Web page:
Basic Biographical Details
|Name: ||William Nixon |
|Designation: ||Architect |
|Born: ||20 February 1811 |
|Died: ||24 March 1848 |
|Bio Notes: ||William Nixon was born in London on 20 February 1811 the first son of William Nixon, builder and surveyor in Cumberland, and his wife Elizabeth (likely Glazard). He was christened at St Mary’s Church on St Marylebone Road on 15th May 1811 and went to a private school in Brighton. William and Elizabeth had at least three further children, daughters Mary and Eleanor (b.1816) and a son Charles. Charles (1814-1873) became a successful civil engineer and railway developer in Ireland. |
William Nixon Sr was Clerk of Works for John Nash and worked with him on several projects including Buckingham Palace, where he was the main Clerk of Works with three clerks serving under him. From 1815 the family moved to Brighton where Nixon Sr supervised the construction of the Royal Pavilion. Nash’s regard for him is evident in a discussion over expenses; ‘… but Nixon more than me is entitled to this praise – he is the most diligent attentive and most honest Clerk of the Works I have ever met’ Nixon Sr died in 1826. His son Charles worked for John Nash from 1832-5 as an agent or manager and it is therefore probable that William also began his career in Nash’s office. In any case he soon after entered the Public Works Office and was transferred to Phoenix Park, Dublin in the latter 1830’s. In or before 1835 he married Fanny Taylor and they had a son William born in England in 1836.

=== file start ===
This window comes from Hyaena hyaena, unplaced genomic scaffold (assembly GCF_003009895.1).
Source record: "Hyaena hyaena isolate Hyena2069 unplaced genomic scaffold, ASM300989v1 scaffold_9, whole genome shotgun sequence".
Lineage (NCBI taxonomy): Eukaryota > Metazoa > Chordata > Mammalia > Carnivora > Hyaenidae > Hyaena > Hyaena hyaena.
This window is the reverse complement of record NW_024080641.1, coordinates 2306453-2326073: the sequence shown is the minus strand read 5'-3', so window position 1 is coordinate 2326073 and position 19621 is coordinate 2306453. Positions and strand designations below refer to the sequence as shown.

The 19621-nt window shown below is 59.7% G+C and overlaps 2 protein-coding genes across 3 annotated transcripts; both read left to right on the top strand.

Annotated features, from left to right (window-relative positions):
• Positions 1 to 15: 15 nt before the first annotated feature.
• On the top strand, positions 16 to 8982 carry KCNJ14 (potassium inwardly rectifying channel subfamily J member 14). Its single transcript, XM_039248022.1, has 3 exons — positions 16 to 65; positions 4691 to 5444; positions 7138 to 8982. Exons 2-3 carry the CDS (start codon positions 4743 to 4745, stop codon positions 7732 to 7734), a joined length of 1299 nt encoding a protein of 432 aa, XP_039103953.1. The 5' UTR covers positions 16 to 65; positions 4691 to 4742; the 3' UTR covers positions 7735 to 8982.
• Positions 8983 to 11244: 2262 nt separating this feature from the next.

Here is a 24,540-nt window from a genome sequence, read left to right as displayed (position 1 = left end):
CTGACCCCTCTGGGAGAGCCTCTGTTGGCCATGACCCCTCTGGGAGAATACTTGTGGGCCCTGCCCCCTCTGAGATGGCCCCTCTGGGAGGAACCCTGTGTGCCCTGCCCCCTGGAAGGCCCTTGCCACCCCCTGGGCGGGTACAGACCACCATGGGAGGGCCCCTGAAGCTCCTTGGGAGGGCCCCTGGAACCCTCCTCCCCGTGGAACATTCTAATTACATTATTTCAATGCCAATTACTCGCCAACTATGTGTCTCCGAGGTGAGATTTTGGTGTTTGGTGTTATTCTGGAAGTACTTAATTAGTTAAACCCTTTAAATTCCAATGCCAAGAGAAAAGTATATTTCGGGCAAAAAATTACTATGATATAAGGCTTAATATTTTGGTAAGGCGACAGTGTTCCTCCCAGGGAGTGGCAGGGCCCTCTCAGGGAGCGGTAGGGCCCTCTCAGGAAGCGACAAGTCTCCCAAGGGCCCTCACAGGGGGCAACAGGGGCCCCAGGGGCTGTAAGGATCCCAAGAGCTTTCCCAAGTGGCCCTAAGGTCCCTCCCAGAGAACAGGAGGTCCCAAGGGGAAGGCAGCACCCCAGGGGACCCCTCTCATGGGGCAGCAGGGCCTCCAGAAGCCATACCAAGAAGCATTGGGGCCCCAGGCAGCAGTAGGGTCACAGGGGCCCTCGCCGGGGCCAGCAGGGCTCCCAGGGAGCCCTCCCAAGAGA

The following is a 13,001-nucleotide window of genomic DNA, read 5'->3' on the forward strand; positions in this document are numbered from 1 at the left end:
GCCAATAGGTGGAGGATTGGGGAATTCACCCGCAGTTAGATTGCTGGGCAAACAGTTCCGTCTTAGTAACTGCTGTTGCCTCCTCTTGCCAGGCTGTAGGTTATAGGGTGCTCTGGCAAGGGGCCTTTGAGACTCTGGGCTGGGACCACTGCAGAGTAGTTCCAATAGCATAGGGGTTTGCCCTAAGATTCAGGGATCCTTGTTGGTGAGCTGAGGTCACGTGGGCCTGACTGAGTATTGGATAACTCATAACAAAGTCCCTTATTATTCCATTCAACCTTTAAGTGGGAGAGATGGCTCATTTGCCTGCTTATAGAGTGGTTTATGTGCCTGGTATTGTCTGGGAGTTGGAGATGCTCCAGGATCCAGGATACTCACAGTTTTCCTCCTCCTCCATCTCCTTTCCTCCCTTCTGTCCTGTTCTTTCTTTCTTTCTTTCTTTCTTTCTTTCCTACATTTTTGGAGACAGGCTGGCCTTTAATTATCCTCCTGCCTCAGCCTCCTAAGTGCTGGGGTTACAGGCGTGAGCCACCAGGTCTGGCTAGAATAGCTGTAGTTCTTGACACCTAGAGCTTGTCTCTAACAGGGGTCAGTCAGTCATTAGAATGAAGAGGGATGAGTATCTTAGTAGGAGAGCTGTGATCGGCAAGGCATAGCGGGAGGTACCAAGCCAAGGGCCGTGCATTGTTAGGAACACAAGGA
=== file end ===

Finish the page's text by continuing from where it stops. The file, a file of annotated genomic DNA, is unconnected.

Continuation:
In April 1840 he transferred to Edinburgh to serve in the Office of HM Woods, Forests, Land Revenues, Works and Buildings ( Office of Works). He was appointed in a downgraded role from the previous incumbent Robert Reid whose role as ‘Sole Master of our works and general Overseer and Inspector and Architect and Surveyor of all our Palaces and public buildings in Scotland’ was abolished in 1839. Nixon is variously described as either architect or clerk of works, but on at least one occasion he is noted as ‘Queen’s Architect’, perhaps his own description.